The fact publishers who have a lot of market information continue to design and publish books much better suited to readers than players suggest that most of the people who buy RPG books don't use them at the table. IMHO, catering to those buyers contributes to making RPGs difficult to learn, difficult to GM, and often frustrating and awkward to play at the table. It basically relies on one or two alpha gamers in a group memorizing dozens of pages of rules in order for the game to run smoothly at the table.
 
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ad_hoc

Hero
1) Readers (often not participating in games) who peruse the books at their leisure for entertainment.
I like reading what people call 'fluff' and think it is integral to the game, just as much as numbers.

The thing is, it's not a boardgame. It's not just about strategy. All that 'entertainment' stuff is important to understand what the rules actually mean. I think people would have a lot fewer rules arguments if they actually read the whole book, even the parts without numbers.
 

Haffrung

Explorer
I like reading what people call 'fluff' and think it is integral to the game, just as much as numbers.
Presenting clear instruction doesn't mean omitting fluff. It just means the rules content and the fluff aren't blended together in huge walls of text.

The thing is, it's not a boardgame. It's not just about strategy. All that 'entertainment' stuff is important to understand what the rules actually mean. I think people would have a lot fewer rules arguments if they actually read the whole book, even the parts without numbers.
Very, very few people are ever going to read a rulebook longer than about 12 pages. I know RPGs tend to attract hardcore gamers. But in practice, relying on players reading 100+ page books with rules buried in walls of text just means one or two hardcores at a table are going to just hold everyone else's hands and explain everything. Or create play aids for the non-hardcores. IMHO, GMs shouldn't have to create their own play aids when they've paid $60 for a rules book ostensibly written and published by professionals.
 

ad_hoc

Hero
Presenting clear instruction doesn't mean omitting fluff. It just means the rules content and the fluff aren't blended together in huge walls of text.
Here's the thing. I don't think there is 'fluff'.

It's all rules.

Very, very few people are ever going to read a rulebook longer than about 12 pages. I know RPGs tend to attract hardcore gamers. But in practice, relying on players reading 100+ page books with rules buried in walls of text just means one or two hardcores at a table are going to just hold everyone else's hands and explain everything. Or create play aids for the non-hardcores. IMHO, GMs shouldn't have to create their own play aids when they've paid $60 for a rules book ostensibly written and published by professionals.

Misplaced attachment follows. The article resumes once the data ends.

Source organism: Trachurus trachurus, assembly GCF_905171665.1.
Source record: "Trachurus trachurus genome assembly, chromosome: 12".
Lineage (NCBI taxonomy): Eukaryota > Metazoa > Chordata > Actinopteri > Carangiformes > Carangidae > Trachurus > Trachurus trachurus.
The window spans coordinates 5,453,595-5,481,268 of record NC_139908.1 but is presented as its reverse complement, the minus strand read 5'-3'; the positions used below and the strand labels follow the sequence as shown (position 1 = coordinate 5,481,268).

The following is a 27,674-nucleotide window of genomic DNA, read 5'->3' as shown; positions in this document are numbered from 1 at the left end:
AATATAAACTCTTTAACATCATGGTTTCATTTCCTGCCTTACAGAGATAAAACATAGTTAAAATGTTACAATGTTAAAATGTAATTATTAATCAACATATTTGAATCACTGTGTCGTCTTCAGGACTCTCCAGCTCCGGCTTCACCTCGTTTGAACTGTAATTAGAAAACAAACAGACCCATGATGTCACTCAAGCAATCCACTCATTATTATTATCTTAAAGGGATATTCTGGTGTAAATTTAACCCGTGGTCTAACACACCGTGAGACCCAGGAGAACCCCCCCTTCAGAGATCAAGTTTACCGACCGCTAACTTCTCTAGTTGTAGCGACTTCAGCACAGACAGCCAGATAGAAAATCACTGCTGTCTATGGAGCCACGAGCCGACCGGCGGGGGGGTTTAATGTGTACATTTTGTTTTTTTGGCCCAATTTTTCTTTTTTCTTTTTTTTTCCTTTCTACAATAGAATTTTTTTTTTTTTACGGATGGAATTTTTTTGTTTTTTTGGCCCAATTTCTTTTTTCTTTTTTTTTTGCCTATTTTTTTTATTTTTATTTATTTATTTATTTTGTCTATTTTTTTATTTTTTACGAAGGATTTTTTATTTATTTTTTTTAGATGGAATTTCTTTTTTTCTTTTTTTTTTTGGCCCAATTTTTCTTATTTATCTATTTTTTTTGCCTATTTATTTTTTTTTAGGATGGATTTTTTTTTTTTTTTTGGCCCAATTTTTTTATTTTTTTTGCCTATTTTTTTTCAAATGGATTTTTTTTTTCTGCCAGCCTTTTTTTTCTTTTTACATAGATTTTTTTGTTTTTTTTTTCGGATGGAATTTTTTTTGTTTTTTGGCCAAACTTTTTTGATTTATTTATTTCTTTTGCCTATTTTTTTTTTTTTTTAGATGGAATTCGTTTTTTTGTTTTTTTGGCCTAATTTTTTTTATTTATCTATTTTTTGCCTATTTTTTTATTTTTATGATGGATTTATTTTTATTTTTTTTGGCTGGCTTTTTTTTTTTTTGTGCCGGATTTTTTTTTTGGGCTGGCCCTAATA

I won't read boardgame rules. I just end up confused, I want to learn by playing. RPG rules however, when not just a bunch of numbers, are something I will read.

I agree with you on one point, play aids would be a good product. Design them like DM Screens but for the rest of the table. And if they're going to sell character sheets then make ones that are class specific.
 

PMárk

Explorer
Neither.

5E is, at the end of the day, too simple - not enough crunch. New content is mostly just new subclasses that rehash the same abilities just in different configurations. Truly new mechanisms are minimal at best - the Arcane Archer is a good example. There still is no real Beastmaster Ranger, no Warlord that can give its full unrestricted action to others, and no Psionics. (Not as reskinned spells, not at all). You're getting milked, people.

PF2 on the other hand, is too restricted. Yes, it's crunchy. But most of it is empty crunch, since the devs have spent considerable energies on locking down the system. The joy of building a character (an out of game pastime) is almost absent. Juggling your actions at the table can still be fun, but a proper successor to 3.x/PF it is not. Then there are completely bewildering design choices - such as reusing some of the worst aspects of 4th Edition, a game Paizo's fortunes rest on by virtue of their customer base hating it. (I'll just say Talismans and leave it at that).